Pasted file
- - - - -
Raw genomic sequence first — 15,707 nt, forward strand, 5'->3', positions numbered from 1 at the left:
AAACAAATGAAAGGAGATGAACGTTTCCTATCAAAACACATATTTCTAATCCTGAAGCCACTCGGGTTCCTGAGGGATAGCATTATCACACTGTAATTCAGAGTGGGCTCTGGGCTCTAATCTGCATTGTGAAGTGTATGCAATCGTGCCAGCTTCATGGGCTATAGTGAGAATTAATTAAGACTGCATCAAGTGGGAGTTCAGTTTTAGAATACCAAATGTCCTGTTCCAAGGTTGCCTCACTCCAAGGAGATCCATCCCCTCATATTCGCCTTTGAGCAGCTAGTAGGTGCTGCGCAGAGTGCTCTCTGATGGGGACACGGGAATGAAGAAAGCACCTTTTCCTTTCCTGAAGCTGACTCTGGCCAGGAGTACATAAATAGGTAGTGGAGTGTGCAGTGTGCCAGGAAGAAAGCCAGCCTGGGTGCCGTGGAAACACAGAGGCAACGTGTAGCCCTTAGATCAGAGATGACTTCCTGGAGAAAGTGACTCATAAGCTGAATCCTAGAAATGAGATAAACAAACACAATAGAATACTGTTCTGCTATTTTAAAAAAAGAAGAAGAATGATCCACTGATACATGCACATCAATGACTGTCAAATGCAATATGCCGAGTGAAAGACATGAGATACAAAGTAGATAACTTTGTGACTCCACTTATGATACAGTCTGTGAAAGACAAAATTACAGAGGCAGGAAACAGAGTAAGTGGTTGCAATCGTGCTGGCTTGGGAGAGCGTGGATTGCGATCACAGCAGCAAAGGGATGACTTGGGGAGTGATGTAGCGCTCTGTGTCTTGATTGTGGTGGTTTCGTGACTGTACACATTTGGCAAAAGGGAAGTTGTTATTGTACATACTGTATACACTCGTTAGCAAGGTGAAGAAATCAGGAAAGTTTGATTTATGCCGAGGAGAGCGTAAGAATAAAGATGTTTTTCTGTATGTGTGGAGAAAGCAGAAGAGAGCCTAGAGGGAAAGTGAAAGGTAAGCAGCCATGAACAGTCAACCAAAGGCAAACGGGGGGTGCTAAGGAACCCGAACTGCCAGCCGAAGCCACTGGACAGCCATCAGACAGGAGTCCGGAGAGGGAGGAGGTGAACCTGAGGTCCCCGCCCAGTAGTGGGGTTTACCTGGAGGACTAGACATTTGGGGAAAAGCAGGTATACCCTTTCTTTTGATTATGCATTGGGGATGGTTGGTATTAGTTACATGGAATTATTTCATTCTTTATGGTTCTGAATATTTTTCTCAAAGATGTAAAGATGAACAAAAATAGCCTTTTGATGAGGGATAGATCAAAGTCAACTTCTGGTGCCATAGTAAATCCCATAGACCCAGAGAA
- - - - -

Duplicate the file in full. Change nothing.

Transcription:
Raw genomic sequence first — 15,707 nt, forward strand, 5'->3', positions numbered from 1 at the left:
AAACAAATGAAAGGAGATGAACGTTTCCTATCAAAACACATATTTCTAATCCTGAAGCCACTCGGGTTCCTGAGGGATAGCATTATCACACTGTAATTCAGAGTGGGCTCTGGGCTCTAATCTGCATTGTGAAGTGTATGCAATCGTGCCAGCTTCATGGGCTATAGTGAGAATTAATTAAGACTGCATCAAGTGGGAGTTCAGTTTTAGAATACCAAATGTCCTGTTCCAAGGTTGCCTCACTCCAAGGAGATCCATCCCCTCATATTCGCCTTTGAGCAGCTAGTAGGTGCTGCGCAGAGTGCTCTCTGATGGGGACACGGGAATGAAGAAAGCACCTTTTCCTTTCCTGAAGCTGACTCTGGCCAGGAGTACATAAATAGGTAGTGGAGTGTGCAGTGTGCCAGGAAGAAAGCCAGCCTGGGTGCCGTGGAAACACAGAGGCAACGTGTAGCCCTTAGATCAGAGATGACTTCCTGGAGAAAGTGACTCATAAGCTGAATCCTAGAAATGAGATAAACAAACACAATAGAATACTGTTCTGCTATTTTAAAAAAAGAAGAAGAATGATCCACTGATACATGCACATCAATGACTGTCAAATGCAATATGCCGAGTGAAAGACATGAGATACAAAGTAGATAACTTTGTGACTCCACTTATGATACAGTCTGTGAAAGACAAAATTACAGAGGCAGGAAACAGAGTAAGTGGTTGCAATCGTGCTGGCTTGGGAGAGCGTGGATTGCGATCACAGCAGCAAAGGGATGACTTGGGGAGTGATGTAGCGCTCTGTGTCTTGATTGTGGTGGTTTCGTGACTGTACACATTTGGCAAAAGGGAAGTTGTTATTGTACATACTGTATACACTCGTTAGCAAGGTGAAGAAATCAGGAAAGTTTGATTTATGCCGAGGAGAGCGTAAGAATAAAGATGTTTTTCTGTATGTGTGGAGAAAGCAGAAGAGAGCCTAGAGGGAAAGTGAAAGGTAAGCAGCCATGAACAGTCAACCAAAGGCAAACGGGGGGTGCTAAGGAACCCGAACTGCCAGCCGAAGCCACTGGACAGCCATCAGACAGGAGTCCGGAGAGGGAGGAGGTGAACCTGAGGTCCCCGCCCAGTAGTGGGGTTTACCTGGAGGACTAGACATTTGGGGAAAAGCAGGTATACCCTTTCTTTTGATTATGCATTGGGGATGGTTGGTATTAGTTACATGGAATTATTTCATTCTTTATGGTTCTGAATATTTTTCTCAAAGATGTAAAGATGAACAAAAATAGCCTTTTGATGAGGGATAGATCAAAGTCAACTTCTGGTGCCATAGTAAATCCCATAGACCCAGAGAA